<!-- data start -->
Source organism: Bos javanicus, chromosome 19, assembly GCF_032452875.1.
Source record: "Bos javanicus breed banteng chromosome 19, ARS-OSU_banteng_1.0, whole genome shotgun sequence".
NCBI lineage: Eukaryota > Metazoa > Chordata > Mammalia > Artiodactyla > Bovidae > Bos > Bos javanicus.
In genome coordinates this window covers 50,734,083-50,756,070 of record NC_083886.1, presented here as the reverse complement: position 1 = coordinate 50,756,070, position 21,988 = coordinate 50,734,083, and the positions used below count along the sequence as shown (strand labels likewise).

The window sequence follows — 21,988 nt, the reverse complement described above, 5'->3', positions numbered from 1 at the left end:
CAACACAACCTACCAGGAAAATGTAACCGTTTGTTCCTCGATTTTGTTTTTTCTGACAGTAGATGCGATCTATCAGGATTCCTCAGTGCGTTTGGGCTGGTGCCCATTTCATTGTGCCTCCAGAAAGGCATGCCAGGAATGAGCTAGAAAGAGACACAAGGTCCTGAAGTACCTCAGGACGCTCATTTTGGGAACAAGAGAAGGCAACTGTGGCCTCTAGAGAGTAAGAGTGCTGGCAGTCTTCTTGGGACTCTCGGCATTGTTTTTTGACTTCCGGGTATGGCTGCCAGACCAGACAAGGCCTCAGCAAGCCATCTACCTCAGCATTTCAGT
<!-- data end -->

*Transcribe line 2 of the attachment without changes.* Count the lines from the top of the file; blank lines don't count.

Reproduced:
Source record: "Bos javanicus breed banteng chromosome 19, ARS-OSU_banteng_1.0, whole genome shotgun sequence".